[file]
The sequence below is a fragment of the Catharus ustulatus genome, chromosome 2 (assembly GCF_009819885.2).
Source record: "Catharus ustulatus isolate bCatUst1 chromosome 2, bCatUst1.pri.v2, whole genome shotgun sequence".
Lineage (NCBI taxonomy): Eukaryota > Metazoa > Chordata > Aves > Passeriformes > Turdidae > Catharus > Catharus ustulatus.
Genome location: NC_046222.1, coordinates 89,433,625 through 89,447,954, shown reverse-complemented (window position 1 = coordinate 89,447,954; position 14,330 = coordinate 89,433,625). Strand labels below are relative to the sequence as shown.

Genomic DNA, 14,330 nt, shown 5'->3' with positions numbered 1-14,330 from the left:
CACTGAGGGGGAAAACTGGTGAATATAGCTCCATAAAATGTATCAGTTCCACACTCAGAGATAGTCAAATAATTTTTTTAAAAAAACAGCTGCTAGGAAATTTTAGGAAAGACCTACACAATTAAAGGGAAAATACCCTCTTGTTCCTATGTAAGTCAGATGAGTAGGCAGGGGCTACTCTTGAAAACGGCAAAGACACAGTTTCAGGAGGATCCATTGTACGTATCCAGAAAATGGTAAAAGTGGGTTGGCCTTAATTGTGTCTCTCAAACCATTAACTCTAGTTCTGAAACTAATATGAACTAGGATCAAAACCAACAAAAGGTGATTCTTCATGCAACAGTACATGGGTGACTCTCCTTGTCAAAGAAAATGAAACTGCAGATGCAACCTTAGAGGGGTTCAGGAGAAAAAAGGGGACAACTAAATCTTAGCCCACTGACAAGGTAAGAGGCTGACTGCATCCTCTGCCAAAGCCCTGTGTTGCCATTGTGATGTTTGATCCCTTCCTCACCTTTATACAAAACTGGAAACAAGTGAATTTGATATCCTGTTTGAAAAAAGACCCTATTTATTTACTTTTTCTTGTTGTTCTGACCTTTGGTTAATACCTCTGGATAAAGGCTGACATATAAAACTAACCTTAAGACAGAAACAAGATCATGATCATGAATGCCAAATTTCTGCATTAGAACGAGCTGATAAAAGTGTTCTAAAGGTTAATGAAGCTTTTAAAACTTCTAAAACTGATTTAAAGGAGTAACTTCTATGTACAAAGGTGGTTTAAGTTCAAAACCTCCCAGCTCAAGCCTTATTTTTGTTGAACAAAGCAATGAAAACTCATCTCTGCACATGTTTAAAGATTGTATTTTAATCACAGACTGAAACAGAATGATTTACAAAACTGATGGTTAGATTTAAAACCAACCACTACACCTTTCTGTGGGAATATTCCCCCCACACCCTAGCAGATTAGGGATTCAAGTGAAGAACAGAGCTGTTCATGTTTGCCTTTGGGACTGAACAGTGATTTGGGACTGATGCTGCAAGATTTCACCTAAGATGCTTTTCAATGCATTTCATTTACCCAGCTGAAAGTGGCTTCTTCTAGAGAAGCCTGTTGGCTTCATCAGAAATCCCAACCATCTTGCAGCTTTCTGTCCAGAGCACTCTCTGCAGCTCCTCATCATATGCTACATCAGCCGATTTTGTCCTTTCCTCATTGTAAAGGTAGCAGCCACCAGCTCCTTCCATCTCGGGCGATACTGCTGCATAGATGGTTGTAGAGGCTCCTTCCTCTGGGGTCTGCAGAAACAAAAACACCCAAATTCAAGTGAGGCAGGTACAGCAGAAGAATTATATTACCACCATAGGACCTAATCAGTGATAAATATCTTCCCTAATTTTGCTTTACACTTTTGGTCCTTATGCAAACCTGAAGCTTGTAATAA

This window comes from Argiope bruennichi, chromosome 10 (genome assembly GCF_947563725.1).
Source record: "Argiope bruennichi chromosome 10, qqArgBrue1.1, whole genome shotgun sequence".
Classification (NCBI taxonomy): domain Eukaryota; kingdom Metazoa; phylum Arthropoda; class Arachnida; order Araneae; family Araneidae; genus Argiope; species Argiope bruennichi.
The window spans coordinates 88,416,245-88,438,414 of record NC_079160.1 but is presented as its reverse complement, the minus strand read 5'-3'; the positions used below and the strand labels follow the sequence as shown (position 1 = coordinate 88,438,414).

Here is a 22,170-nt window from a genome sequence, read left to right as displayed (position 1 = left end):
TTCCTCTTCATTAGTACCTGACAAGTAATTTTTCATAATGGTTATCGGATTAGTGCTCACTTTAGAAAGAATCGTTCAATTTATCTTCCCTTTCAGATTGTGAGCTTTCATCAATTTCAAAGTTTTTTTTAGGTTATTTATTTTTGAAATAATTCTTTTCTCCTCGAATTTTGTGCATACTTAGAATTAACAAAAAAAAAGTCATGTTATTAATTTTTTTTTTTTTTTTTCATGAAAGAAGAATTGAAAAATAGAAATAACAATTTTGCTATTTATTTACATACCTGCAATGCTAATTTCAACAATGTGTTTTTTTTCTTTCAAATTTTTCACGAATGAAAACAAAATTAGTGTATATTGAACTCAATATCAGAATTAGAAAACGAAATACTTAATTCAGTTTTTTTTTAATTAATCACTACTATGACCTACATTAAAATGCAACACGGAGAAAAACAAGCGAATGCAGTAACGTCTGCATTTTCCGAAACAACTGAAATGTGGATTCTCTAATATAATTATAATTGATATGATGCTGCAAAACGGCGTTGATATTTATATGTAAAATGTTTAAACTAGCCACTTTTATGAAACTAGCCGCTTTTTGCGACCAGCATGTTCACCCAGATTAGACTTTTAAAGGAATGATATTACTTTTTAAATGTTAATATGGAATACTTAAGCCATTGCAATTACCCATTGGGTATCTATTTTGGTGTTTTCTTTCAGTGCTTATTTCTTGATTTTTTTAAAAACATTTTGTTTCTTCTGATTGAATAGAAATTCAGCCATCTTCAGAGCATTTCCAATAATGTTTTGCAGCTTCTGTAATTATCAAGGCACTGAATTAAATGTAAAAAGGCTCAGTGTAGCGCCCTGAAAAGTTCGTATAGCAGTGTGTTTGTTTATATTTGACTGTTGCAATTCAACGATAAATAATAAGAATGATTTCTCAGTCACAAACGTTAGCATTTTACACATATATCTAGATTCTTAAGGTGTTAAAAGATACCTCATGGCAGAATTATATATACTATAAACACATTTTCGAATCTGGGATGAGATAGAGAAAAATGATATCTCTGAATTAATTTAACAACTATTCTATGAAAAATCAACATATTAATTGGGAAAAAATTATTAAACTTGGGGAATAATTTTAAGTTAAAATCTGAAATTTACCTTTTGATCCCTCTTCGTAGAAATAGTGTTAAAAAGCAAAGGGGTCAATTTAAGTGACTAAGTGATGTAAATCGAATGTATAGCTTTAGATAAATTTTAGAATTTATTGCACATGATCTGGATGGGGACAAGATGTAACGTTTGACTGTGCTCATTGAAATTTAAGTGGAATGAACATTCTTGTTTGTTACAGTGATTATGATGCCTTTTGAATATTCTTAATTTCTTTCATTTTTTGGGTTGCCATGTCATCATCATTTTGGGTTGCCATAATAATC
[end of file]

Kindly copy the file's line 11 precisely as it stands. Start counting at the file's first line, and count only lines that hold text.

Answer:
Here is a 22,170-nt window from a genome sequence, read left to right as displayed (position 1 = left end):